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Younger-Generation Korean Experiences in the United States

Personal Narratives on Ethnic and Racial Identities

Edited by Pyong Gap Min and Thomas Chung - Contributions by Linda Park; Rose Kim; Alex Jeong; Ruth Chung; Brenda Chung; Sun Park; Thomas Chung; Bora Lee; Helene K. Lee; Dave Hahn; Sung S. Park; Katherine Yungmee Kim; Alexandra Noh and Hyein Lee

Younger-Generation Korean Experiences in the United States: Personal Narratives on Ethnic and Racial Identities compares the formation of the ethnic identities of two distinct cohorts of Korean Americans. Through personal essays, the book explores four influential factors of ethnic identity: retention of ethnic culture; participation in ethnic social networks; links to the mother country and its global power and influence; and experiences with racial prejudice and discrimination. The essays reflect certain major changes between the two cohorts—the first growing up in the 1960s and early 1970s and the second growing up during the 1980s and early 1990s— and proves how an increase in the Korean population and in the number of ethnic organizations helped the second-cohort Korean Americans retain their cultural heritage in a more voluntary, and therefore meaningful, way. This book’s combination of first-hand experiences and critical analysis makes it a valuable resource for studies of ethnicity, culture, identity formation, and the Asian-American experience. « less more »
Lexington Books
Pages: 254Size: 6 1/2 x 9 1/4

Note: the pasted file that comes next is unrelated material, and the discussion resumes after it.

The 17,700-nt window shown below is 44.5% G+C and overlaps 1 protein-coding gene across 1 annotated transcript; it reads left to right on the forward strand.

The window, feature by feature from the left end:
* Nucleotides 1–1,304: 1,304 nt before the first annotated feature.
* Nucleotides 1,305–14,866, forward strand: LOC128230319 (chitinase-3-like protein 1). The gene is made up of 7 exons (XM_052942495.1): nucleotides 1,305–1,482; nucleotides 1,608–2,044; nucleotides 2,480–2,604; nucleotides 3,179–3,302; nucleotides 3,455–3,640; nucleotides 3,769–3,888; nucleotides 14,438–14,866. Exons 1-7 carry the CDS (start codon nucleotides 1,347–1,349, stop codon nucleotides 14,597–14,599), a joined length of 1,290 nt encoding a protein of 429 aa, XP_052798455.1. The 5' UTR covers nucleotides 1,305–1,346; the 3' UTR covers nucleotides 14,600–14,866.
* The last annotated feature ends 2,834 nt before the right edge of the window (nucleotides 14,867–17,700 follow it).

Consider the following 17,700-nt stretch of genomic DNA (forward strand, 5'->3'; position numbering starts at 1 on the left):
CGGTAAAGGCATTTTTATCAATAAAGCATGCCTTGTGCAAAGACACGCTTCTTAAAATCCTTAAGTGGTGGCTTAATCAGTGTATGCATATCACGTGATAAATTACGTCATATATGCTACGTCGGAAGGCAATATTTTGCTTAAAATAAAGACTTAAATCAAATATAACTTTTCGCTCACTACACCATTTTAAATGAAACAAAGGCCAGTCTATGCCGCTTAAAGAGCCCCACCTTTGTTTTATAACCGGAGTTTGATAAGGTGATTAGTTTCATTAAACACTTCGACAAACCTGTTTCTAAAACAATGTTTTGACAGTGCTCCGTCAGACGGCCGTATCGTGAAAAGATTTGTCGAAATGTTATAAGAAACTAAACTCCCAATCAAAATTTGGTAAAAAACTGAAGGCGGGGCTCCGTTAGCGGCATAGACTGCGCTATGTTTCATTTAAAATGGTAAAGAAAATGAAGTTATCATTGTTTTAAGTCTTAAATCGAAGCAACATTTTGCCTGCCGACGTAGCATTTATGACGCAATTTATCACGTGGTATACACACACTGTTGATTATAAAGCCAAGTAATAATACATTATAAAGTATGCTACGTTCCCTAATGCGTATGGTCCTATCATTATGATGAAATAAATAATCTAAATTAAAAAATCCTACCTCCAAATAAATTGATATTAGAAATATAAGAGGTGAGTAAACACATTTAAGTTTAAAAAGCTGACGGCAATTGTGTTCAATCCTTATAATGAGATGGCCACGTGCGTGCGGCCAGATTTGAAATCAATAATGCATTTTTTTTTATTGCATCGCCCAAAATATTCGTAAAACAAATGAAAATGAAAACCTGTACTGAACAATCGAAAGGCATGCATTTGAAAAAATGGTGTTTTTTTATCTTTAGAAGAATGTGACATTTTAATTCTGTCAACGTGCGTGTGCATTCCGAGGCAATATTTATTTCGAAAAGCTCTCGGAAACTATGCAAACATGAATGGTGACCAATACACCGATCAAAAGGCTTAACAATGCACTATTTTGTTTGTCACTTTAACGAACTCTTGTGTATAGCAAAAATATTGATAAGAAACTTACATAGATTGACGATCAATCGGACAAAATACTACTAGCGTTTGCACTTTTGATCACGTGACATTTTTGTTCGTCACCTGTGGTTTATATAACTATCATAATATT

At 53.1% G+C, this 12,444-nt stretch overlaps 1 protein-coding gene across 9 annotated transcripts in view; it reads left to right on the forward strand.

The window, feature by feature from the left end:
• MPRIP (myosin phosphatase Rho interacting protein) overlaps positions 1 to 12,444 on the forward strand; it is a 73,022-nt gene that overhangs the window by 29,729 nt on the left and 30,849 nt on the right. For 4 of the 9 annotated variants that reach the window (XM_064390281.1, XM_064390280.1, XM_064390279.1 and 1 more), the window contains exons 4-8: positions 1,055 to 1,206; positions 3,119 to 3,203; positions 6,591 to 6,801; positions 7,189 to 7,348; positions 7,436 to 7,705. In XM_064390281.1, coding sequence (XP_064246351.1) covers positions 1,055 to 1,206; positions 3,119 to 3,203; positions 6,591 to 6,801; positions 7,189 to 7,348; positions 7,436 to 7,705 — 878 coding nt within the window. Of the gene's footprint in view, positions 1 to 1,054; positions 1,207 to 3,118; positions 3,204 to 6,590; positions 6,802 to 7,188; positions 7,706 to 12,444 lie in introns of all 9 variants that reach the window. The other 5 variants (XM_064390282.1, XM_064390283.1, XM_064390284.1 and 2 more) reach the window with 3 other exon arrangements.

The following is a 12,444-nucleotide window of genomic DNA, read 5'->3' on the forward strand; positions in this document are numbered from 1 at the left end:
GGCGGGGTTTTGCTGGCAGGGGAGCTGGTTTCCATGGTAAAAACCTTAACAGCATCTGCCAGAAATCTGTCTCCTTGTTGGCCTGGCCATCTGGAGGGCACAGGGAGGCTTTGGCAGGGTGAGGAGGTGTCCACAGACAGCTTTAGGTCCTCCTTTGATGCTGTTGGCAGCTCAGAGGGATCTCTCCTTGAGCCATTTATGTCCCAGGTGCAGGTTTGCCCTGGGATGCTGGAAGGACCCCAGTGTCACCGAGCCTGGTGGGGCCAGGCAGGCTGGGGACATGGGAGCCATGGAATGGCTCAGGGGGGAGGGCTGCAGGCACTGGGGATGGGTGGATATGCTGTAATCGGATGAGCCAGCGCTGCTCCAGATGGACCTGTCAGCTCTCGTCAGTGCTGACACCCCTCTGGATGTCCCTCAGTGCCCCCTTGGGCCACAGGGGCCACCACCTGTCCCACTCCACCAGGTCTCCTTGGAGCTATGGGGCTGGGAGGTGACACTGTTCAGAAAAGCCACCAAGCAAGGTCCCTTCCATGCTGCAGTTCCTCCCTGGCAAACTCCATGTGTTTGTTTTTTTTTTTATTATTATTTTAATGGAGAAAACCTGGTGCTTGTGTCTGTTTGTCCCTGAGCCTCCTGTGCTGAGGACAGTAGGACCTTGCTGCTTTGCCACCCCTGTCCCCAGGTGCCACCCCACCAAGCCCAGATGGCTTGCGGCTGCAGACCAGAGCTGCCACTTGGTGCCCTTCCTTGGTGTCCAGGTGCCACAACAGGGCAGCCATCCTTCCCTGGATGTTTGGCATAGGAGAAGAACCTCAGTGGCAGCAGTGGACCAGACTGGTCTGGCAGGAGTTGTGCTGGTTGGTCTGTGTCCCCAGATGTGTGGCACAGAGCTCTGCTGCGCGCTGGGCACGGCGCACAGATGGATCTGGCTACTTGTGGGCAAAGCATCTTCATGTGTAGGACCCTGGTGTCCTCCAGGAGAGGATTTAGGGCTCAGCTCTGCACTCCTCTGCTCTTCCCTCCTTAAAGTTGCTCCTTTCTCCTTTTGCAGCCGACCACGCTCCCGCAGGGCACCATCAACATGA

978-0-7391-9141-5 • Hardback • June 2014 • $90.00 • (£60.00)
978-0-7391-9546-8 • Paperback • April 2016 • $44.99 • (£29.95)
978-0-7391-9142-2 • eBook • June 2014 • $44.99 • (£29.95)
Pyong Gap Min is Distinguished Professor of Sociology at Queens College and the Graduate Center of the City University of New York. He also serves as director of the Research Center for Korean Community at Queens College.

Thomas Chung
is a writer and editor for the Research Center for Korean Community at Queens College. He is also a PhD student at the Graduate Center of the City University of New York

Part 1: Introduction - Pyong Gap Min and Thomas Chung

Part 2: The Earlier Cohort-1
Authenticity Dilemma among Pre-1965 Native-Born Koreans - Linda Park

Part 3: The Earlier Cohort-2
My Trek - Rose Kim
A Handicapped Korean in America - Alex Jeong
Reflections on a Korean-American Journey - Ruth Chung

Part 4: The Later Cohort, Group1
Growing Up Korean American: Navigating a Complex Search for Belonging - Brenda Chung
How to Be a Korean - Sun Park
Too American to Be Korean, Too Korean to Be American: A Second-Generation Outsider’s Account - Thomas Chung
The Way I See It - Bora Lee

Part 5: The Later Cohort, Group 2
Miyeok Guk for the Korean Soul - Helene K. Lee
Anyone Ever Tell You that You Look Like…? - Dave Hahn
Family Matters: Emerging Adulthood and the Evolution of My Ethno-Racial Identity - Sung S. Park

Part 6: The Later Cohort, Group 3
The Outlier - Katherine Yungmee Kim
할머니안녕? (Halmuhnee Ahn-Nyung?) - Alexandra Noh
What it Means to Be Korean - Hyein Lee

Part 7: Comments Chapter - Pyong Gap Min and Thomas Chung
By presenting the voices of Korean Americans—in fascinating and often moving personal narratives that explore identities, networks, and links to South Korea—this book enriches our understanding of the second-generation experience.
Nancy Foner, Hunter College and the Graduate Center, CUNY

Comparing the experiences of Korean American youth in two different time periods, this unique and insightful book examines the ways in which internal and external factors have contributed to different ethnic and racial identity formations. Drawing on personal narratives, the book is immanently engaging, and thus will appeal to a broad audience of scholars and students, as well as the public at large.
Mehdi Bozorgmehr, Professor of Sociology, CUNY

This is a wonderfully informative study of the complex phenomenon of ethnic identity among Korean Americans. The detailed qualitative analysis reveals the significance of historical context, social ties, and experiences with racial prejudice. This book should be of interest to anyone who wishes to understand the formation of Asian American ethnic identities.
Arthur Sakamoto, Texas A&M University